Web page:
Why are you mapping? What motivates you?

A good up-to-date map makes the assistance more effective and faster. An example: in order to plan a vaccination campaign, you need to know where people live, how many there are and how to get there. By counting buildings, we estimate the number of residents, so that you have enough people and vaccines. We save lives — you don’t need to talk about motivation.

Do you have any ideas to expand the OpenStreetMap community, to motivate more people to contribute?

I try to reach as many companies, associations, educational institutions and government services as possible at trade fairs, in the press, through word of mouth, advertisement, etc. to organise a mapathon. This worked very well in the pre-COVID-19 period. One or two mapathons a week were quite common! This meant many new mappers, who also received a short introduction and some guidance. From these groups, new mappers emerged who I could also contact via email in case of acute requests and ask them to map a particular task. Some of them go on and become enthusiastic mappers and validators.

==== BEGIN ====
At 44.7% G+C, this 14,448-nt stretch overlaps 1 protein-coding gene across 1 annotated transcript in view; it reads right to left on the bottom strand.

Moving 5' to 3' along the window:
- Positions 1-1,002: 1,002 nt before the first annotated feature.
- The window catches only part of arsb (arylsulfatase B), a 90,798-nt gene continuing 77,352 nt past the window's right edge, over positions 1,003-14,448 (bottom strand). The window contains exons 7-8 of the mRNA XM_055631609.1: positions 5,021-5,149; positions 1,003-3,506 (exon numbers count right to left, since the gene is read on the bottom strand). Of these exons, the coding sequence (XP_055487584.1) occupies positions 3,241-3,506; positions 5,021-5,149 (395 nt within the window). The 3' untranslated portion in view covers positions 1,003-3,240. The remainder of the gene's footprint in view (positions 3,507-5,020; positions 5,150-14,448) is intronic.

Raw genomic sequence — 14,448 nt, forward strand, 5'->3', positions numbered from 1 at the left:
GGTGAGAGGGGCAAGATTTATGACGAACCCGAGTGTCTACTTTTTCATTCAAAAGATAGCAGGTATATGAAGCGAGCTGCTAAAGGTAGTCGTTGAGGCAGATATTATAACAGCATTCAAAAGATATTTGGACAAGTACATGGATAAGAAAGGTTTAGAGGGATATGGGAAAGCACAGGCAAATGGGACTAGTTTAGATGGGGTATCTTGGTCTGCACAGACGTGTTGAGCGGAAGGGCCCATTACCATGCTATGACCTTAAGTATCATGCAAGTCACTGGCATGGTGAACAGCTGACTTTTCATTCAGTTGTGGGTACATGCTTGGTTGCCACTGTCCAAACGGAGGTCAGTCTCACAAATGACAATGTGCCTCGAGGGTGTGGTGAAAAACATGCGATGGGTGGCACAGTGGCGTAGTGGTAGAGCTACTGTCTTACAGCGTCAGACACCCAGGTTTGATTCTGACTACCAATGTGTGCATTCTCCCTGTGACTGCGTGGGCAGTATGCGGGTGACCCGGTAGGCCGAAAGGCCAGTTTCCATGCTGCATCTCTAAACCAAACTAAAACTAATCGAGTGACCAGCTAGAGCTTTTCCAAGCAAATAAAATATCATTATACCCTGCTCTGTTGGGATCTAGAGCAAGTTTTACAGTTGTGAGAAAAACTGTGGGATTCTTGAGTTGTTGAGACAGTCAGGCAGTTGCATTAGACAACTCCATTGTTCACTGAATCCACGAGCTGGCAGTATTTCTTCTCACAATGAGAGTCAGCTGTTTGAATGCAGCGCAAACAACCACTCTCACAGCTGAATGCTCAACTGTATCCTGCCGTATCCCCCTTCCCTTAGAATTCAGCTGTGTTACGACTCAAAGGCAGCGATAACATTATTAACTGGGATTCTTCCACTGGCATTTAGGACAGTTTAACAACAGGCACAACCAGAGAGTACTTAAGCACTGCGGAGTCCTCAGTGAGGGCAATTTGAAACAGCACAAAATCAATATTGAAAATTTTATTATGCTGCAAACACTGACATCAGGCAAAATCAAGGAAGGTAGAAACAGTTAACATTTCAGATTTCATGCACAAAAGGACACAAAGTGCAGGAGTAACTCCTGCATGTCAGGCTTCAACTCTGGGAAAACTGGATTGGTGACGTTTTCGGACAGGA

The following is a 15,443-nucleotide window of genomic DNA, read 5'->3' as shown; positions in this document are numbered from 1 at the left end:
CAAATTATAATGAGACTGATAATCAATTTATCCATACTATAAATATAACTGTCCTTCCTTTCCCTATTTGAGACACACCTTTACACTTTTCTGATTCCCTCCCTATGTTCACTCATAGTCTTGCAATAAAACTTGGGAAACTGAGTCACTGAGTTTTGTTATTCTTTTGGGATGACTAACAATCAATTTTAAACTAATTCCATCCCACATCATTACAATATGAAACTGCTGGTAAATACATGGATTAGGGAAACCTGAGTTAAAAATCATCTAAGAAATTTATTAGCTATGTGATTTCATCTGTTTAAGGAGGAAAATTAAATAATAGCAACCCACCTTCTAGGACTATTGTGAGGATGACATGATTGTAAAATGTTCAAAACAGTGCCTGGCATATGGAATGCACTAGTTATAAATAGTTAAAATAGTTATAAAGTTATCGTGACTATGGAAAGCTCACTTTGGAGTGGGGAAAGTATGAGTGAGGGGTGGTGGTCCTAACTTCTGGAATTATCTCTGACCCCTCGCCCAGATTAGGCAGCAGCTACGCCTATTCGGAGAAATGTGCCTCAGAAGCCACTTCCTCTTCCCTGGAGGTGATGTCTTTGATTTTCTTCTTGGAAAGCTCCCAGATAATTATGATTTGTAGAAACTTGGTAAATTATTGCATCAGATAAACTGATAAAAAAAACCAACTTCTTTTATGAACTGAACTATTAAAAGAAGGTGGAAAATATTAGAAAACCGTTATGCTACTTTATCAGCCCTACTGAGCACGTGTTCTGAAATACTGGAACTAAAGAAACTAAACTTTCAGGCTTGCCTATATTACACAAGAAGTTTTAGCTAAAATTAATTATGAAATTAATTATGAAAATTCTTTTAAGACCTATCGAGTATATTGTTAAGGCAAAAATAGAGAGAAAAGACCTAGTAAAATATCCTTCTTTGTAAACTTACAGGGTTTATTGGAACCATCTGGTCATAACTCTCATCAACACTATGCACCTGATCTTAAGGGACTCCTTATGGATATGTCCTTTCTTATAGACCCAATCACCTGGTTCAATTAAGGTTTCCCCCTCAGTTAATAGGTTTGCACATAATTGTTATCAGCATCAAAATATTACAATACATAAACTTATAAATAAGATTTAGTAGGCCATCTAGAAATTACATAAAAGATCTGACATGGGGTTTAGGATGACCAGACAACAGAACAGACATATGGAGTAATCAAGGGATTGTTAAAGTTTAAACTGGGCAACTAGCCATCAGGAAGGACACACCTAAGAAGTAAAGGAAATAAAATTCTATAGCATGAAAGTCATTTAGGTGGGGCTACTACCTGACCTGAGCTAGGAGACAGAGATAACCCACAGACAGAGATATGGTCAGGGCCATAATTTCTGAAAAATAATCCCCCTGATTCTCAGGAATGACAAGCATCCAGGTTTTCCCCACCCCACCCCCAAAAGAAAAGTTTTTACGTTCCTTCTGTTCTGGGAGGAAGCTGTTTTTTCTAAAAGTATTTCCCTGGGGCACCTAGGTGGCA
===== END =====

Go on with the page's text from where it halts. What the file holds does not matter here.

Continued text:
Do you have contact with other mappers?

This corona year much less, but before that a lot. At a mapathon, there were between 25 and 150 participants. That’s thousands of mappers a year. I also have my contacts with the Humanitarian OpenStreetMap Team (HOT). Through this organisation you hear about everything that is going on within the Missing Maps community.

What is in your view the greatest strength of OpenStreetMap?

Open data — which is improved, expanded and added to by a community and can therefore be used more and more widely. Combining this map data with other data makes OpenStreetMap an indispensable source of geo-referenced data.